In 1960 horses made over 11 starts a year
In 1970 they made 10.2 starts per year
In 1980 horses made 9.2 starts per year
In 1990 horses made 7.9 starts per year
This is a drop of 28% in only thirty years. By the year 2000, horses will make 6.3 starts a year if this continues – a remarkable drop of 43% from 1960 when drugs were not allowed.
So what have drugs done for racing? Have they helped the little man or any man for that matter? I'll tell you one thing that medication has done, is doing, and will continue to do. It is polluting the gene pool because horses are running on chemically induced ability instead of their natural ability. In another twenty years our children probably won't be able to breed a sound horse in America and buyers will be going to Newmarket or Sydney to purchase their yearlings. Remember, we are the only nation on the planet to allow permissive medication.
Ladies and Gentlemen, the way to help the little man or any owner is for breeders to breed them good, rugged, healthy, sound horses, and to do that we have to assess the true merit of horses without their performance having been enhanced by drugs. When we breeders sell someone something, we had better try our best to make sure that they have a chance to make money or they'll be gone forever.
In my opinion, we have a crisis in integrity and a crisis in an ailing industry. We are dying of a disease, corruption, and the high fever is caused by greed. Again, our game must be totally above-board before anyone can be truly interested in watching it or playing in it. To quote another statistic of the 91 horses running in the Breeders Cup this year, 76 of them were running on drugs. If it's allowed to be used, it will be abused. Perception counts more than reality.
So what do we do? How do we get together to solve our problems, Ladies and Gentlemen, because Thoroughbred racing and wagering now is involved in interstate commerce through simulcasting? Congress not only has a right but a duty to regulate it. This will happen! We must act now in a concentrated, cooperative effort to get a benign bill passed which will regulate horse racing in the way we want it regulated. Let's face it; it is already regulated, so let's get it regulated right, with no half measures. We must regulate ourselves before the Federal Government sees fit to do it for us.
Today, I propose that we join together in a united front and go to our congressmen and senators with an idea, and that idea is:
The Racing Act of 1992
The points in this bill would be as follows:
I. All foals born in 1992 will run drug-free in 1994 as well as older horses. No medication will be administered to a horse within 48 hours of a race, and trace levels will be determined by the commissioner.
II. Anyone caught drugging a horse or fixing a race will be subject to specified penalties for specified offenses, and there will be rigid enforcement of racing's rules and regulations with certain knowledge of swift and sure punishment to be administered by the commissioner.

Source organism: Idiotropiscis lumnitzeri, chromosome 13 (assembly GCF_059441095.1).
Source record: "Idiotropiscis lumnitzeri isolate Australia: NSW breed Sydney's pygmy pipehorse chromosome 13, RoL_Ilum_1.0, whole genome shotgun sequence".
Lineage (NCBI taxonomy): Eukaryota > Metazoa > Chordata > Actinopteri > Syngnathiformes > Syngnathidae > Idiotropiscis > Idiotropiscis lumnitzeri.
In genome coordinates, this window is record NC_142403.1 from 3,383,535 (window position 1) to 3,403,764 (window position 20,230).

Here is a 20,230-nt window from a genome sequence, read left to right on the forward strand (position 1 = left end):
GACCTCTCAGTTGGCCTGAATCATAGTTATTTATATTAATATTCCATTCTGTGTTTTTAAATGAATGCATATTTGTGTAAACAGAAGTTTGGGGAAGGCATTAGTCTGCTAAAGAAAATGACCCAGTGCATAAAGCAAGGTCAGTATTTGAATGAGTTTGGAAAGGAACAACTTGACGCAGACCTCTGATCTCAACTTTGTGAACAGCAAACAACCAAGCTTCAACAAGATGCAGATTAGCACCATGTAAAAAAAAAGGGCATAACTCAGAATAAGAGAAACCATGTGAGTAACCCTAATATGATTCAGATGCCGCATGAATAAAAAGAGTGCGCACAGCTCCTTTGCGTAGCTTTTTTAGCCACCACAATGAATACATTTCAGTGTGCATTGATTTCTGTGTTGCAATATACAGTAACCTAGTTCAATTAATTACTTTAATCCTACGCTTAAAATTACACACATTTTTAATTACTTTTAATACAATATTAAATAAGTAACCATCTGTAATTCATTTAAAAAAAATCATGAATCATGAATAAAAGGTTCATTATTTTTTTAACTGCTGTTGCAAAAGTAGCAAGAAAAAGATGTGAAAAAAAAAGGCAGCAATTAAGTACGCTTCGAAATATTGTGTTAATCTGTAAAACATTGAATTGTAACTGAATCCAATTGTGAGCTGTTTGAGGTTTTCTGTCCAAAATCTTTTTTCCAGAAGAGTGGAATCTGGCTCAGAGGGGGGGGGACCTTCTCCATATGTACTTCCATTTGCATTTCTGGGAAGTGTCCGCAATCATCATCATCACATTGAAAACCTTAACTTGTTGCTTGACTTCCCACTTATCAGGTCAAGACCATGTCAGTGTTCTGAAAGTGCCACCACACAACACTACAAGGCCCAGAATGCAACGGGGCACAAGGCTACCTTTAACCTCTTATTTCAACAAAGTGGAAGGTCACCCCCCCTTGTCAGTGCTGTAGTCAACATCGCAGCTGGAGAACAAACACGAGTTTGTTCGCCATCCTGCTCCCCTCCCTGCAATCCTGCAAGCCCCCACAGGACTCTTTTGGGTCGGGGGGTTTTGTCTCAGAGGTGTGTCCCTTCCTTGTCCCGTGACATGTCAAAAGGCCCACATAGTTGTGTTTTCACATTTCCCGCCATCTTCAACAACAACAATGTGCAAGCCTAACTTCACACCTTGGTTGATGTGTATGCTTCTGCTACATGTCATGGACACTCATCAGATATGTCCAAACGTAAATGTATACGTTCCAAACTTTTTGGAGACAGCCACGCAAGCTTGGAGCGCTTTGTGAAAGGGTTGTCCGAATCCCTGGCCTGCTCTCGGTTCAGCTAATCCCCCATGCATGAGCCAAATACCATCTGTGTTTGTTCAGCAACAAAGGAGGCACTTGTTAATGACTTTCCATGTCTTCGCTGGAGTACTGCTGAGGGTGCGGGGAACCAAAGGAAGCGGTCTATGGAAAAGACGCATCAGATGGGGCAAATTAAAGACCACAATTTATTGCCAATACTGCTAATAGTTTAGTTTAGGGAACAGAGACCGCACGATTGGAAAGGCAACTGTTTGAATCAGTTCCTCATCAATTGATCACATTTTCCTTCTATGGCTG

III. No convicted felon may hold a racing license.
IV. Uniform licensing will be implemented.
V. A racing commissioner or czar will be appointed by The Jockey Club, The TRA, The RCI, The TOBA, The HBPA, The Breeders' Cup, The American Horse Council, The National Turf Writers, and The Jockey's Guild. Each organization will have one vote and may nominate a candidate if they so choose.
Drug testing will be done according to the RCI's quality assurance program with the Commissioner assigning certain areas to certain labs as to efficiency and cost control. This bill will include regulation of other segments of the entire horse industry, such as Quarter horses and Standardbreds, with those segments electing their own respective commissioners, if they wish.
In closing, I am reminded of a parable. There was once a large fine house wherein lived a number of mice. There were plenty of scraps of fine cheeses, breads and cakes, and the mice flourished. Then the owner decided to get a cat and this cat wreaked havoc on the mice and their comfortable lifestyle. All of the mice convened in an effort to find a solution to this life-threatening problem, and they decided to put a bell on the cat. This was considered to be a wonderful idea and was hailed throughout mousedom. Then one of the mice said, “But who will be the one to put the bell on the cat?”
Ladies and Gentlemen, we need to give someone the authority to put the bell on the cat. We need a Commissioner of Racing. At the moment, we are all passengers on the clattering train. Let's get ourselves an engineer. We need desperately to create the perception of credibility, honesty and absolute integrity, and we need to rid ourselves once and for all of drugs and thugs. Once we do this, our future can be as bright and unlimited as that of any sport in this world, and our light will shine for all to see. Let's do it because it's right.
Thank you for listening, thank you for your consideration, good luck, good racing, and good day.
Arthur B. Hancock III, University of Arizona Symposium on Racing, 1991